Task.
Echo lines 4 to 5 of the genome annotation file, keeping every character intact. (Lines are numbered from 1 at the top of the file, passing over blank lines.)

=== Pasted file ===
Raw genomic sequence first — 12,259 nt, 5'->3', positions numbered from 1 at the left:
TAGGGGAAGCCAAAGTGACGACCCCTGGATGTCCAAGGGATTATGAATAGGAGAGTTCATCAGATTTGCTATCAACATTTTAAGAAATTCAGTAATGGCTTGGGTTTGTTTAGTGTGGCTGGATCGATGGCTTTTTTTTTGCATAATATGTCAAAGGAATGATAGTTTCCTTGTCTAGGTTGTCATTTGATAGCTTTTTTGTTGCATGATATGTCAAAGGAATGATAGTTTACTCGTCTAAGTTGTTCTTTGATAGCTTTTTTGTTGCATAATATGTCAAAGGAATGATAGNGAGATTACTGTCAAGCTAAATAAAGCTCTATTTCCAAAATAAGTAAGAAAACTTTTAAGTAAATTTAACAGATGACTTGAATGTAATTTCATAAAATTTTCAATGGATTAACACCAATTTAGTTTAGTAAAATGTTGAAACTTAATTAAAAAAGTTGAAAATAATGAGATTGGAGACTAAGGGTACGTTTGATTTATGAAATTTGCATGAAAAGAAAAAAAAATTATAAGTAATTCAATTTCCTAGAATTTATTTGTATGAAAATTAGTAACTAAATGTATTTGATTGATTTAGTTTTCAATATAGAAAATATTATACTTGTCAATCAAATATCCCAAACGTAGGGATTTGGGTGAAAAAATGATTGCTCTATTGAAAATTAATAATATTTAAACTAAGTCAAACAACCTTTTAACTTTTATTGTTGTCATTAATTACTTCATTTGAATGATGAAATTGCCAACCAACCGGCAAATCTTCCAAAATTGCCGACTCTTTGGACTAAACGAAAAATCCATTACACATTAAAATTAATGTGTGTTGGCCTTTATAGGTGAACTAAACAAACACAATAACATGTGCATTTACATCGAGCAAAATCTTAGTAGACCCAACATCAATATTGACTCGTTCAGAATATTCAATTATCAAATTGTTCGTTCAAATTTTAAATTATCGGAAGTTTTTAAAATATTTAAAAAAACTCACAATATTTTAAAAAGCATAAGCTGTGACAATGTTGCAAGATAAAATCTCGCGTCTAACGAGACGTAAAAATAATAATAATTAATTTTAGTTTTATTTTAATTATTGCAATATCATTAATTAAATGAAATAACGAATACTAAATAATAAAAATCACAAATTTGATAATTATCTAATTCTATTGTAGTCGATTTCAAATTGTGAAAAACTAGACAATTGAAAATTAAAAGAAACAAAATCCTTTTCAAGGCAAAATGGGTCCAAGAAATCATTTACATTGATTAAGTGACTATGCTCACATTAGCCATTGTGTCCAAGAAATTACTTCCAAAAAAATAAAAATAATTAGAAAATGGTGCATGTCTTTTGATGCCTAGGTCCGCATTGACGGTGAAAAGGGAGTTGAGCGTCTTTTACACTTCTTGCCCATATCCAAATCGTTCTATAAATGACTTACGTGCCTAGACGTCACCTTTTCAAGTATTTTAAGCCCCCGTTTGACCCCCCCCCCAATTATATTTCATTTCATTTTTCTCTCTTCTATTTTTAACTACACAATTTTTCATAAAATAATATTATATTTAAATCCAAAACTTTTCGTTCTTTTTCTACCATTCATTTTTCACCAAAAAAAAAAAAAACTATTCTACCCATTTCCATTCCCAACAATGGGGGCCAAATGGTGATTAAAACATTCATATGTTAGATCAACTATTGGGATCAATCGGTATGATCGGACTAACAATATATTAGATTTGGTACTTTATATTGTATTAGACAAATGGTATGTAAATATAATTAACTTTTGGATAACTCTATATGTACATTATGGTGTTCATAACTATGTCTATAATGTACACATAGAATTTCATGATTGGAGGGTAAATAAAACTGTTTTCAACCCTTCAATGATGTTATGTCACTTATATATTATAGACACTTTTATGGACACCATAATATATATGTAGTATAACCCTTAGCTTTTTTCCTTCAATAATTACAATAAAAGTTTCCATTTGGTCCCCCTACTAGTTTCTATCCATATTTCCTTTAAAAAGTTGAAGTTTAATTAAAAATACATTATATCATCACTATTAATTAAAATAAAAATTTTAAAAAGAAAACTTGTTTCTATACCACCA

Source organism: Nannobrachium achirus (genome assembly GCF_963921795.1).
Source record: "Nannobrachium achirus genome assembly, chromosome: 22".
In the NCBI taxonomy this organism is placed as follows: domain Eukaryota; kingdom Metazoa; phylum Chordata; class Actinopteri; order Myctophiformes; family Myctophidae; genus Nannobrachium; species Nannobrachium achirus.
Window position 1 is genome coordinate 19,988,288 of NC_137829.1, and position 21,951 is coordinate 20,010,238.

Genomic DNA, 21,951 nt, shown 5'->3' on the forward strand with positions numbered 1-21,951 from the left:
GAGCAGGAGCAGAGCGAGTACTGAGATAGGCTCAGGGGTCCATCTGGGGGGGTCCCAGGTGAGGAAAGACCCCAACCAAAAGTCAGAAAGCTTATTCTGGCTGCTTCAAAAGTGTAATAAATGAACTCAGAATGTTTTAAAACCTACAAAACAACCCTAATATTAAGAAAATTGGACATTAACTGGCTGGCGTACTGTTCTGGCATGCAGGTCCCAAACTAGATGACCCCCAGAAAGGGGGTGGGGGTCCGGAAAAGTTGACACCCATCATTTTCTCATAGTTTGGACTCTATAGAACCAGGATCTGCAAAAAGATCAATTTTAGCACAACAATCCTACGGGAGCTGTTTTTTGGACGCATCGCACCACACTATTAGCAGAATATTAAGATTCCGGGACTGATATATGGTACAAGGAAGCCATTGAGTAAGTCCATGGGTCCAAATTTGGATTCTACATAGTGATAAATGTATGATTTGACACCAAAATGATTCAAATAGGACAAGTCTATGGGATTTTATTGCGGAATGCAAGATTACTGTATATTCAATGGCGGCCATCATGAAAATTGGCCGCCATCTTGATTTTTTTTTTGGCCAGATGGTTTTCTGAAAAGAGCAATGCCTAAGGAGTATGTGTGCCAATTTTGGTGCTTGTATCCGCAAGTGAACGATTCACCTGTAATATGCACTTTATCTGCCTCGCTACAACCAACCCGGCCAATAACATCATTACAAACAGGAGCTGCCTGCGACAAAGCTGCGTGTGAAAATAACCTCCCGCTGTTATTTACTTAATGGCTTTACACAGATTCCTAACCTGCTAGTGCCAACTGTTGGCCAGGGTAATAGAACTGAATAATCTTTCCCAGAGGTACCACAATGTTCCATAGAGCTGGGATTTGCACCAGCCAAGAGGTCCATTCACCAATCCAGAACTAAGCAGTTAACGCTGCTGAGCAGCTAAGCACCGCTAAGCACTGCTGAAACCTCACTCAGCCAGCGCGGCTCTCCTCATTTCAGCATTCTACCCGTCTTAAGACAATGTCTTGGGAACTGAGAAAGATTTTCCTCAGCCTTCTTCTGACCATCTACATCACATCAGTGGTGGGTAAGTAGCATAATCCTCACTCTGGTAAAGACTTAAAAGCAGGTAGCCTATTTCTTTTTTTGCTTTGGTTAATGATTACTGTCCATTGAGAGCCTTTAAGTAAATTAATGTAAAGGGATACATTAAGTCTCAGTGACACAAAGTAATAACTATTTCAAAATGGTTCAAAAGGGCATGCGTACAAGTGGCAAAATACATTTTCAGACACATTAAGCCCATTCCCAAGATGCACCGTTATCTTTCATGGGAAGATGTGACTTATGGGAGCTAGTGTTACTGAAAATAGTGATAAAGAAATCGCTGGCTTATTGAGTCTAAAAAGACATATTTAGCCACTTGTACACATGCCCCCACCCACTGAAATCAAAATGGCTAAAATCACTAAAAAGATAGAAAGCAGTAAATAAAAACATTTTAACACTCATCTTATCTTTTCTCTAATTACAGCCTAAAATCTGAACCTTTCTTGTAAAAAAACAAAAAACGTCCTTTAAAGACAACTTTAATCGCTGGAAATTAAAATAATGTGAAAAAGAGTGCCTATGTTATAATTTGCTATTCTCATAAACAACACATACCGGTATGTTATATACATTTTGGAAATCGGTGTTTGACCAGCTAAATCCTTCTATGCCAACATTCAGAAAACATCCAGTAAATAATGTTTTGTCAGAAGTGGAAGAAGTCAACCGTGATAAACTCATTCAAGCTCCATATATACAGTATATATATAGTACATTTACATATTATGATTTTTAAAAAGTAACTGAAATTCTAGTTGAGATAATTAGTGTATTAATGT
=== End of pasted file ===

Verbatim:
Source record: "Nannobrachium achirus genome assembly, chromosome: 22".
In the NCBI taxonomy this organism is placed as follows: domain Eukaryota; kingdom Metazoa; phylum Chordata; class Actinopteri; order Myctophiformes; family Myctophidae; genus Nannobrachium; species Nannobrachium achirus.